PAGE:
The city's police board will hear appeals from officer Joe Clement and two other Joliet policemen seeking reversals of suspensions dating back to 2017.
A union attorney argued that Police Chief Al Roechner should have brought the cases to the board months ago.
The Board of Fire and Police Commissioners on Wednesday did not decide whether Roechner should have filed the appeals or, as the police department's attorney argued, the union should have.
But Chairman Herb Lande said the argument was over "a technicality" while the officers' intention was to appeal their suspensions.
"We're all in agreement that their intent was to come before the board," Lande said.
The board voted, 4-0, to hear the cases in the next three months.
Clement, also a board member with the Joliet Park District, was suspended for 25 days after an investigation into his role in the Fiesta en la Calle controversy in September 2019. Clement, according to a Roechner memo on the matter, joined Mayor Bob O'Dekirk in accusing another officer of being drunk while working the street festival. The officer took blood and urine tests that night at a local hospital showing he had no alcohol in his system, Roechner said.
Clement was suspended in December 2019.
The other two cases coming to the board are those of Joshua Sawyer and John Perri.
Police union attorney Tamara Cummings said Sawyer was suspended for 10 days in 2017 for using excessive force, and Perry was suspended for 12 days in 2019 over whether he had responded to a call.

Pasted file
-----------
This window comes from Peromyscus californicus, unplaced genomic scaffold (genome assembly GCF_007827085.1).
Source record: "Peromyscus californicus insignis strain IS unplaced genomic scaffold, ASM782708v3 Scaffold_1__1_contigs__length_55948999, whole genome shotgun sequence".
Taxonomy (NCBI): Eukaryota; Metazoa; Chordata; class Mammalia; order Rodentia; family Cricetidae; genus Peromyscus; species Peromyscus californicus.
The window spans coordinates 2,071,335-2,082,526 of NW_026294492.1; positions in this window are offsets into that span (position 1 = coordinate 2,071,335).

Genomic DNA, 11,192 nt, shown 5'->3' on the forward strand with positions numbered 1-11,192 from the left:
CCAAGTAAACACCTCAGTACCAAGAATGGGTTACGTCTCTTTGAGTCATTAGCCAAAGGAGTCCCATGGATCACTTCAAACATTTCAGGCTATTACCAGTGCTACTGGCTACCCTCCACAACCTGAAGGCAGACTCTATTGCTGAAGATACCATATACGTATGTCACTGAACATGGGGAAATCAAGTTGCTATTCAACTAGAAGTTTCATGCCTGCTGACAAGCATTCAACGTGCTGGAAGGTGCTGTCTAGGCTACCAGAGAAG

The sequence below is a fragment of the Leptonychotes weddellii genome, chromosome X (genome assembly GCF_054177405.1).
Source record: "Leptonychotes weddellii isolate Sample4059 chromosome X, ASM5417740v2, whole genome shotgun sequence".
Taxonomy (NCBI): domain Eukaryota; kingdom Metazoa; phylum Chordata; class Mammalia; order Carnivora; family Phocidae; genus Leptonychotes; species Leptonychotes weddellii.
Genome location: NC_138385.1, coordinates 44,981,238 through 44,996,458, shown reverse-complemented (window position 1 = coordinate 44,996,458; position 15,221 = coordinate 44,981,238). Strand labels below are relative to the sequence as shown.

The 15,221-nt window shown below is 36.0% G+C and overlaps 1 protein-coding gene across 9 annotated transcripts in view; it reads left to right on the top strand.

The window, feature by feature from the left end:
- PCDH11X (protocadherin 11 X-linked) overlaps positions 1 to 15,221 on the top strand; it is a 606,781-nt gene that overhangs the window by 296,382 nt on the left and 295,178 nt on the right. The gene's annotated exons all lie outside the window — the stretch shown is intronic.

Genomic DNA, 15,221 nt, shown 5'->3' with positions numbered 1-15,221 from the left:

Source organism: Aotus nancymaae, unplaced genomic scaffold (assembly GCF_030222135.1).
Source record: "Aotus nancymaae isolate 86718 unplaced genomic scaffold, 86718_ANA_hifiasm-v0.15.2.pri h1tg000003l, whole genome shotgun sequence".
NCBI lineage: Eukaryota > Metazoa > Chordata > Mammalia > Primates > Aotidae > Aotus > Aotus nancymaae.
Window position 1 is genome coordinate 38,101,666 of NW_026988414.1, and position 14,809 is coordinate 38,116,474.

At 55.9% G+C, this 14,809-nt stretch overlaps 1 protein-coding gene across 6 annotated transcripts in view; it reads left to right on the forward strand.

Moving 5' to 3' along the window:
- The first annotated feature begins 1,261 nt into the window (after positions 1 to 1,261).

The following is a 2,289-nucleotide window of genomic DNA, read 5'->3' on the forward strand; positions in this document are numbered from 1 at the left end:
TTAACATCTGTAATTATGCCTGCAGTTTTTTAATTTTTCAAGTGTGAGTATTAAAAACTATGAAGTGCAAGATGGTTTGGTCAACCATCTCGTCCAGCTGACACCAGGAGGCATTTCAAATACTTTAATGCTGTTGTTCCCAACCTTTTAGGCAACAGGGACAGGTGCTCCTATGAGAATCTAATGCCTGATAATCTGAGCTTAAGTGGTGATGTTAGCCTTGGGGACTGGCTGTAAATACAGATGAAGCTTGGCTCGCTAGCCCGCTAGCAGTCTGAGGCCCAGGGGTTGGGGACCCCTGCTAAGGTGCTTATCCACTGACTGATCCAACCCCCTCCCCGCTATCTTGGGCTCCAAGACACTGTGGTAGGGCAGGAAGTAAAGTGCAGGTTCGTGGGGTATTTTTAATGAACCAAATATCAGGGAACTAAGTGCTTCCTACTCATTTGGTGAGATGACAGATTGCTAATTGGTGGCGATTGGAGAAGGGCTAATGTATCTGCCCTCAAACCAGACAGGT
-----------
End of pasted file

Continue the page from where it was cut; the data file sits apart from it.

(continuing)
All three officers filed paperwork with the police department stating they intended to seek a hearing before the police board.
Cummings went to the City Council in May to complain that the police department was not bringing disciplinary cases to the board to be resolved.
She told the board that she "had conversations ad nauseam" with Roechner and former interim City Manager Steve Jones, who left the job Friday, over the matter and was led to believe they would file with the police board.
"I trusted in good faith that the right thing was going to take place," Cummings said.
Kelly Coyle, attorney for the police department, said rules require officers, not the chief, to bring cases to the board that involve suspensions of fewer than 30 days.
"We take opposition to the proposition that we somehow led them down the primrose path," Coyle said.
Coyle said the union did not begin discussions with the chief over the suspensions until the filing period for appeals had lapsed.
"Their job and responsibility was to file an appeal with you, and that was not done," she said.